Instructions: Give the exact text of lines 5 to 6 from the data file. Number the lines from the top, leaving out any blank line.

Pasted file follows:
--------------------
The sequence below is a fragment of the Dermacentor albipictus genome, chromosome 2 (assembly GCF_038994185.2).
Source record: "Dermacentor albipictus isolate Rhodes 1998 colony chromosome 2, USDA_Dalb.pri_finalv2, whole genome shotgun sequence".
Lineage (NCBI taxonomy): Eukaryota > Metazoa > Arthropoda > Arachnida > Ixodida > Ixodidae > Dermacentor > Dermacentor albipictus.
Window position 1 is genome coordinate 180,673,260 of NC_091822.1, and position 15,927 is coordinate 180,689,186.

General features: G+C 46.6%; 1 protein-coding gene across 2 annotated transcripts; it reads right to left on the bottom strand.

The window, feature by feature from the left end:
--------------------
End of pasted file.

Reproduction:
General features: G+C 46.6%; 1 protein-coding gene across 2 annotated transcripts; it reads right to left on the bottom strand.

The window, feature by feature from the left end: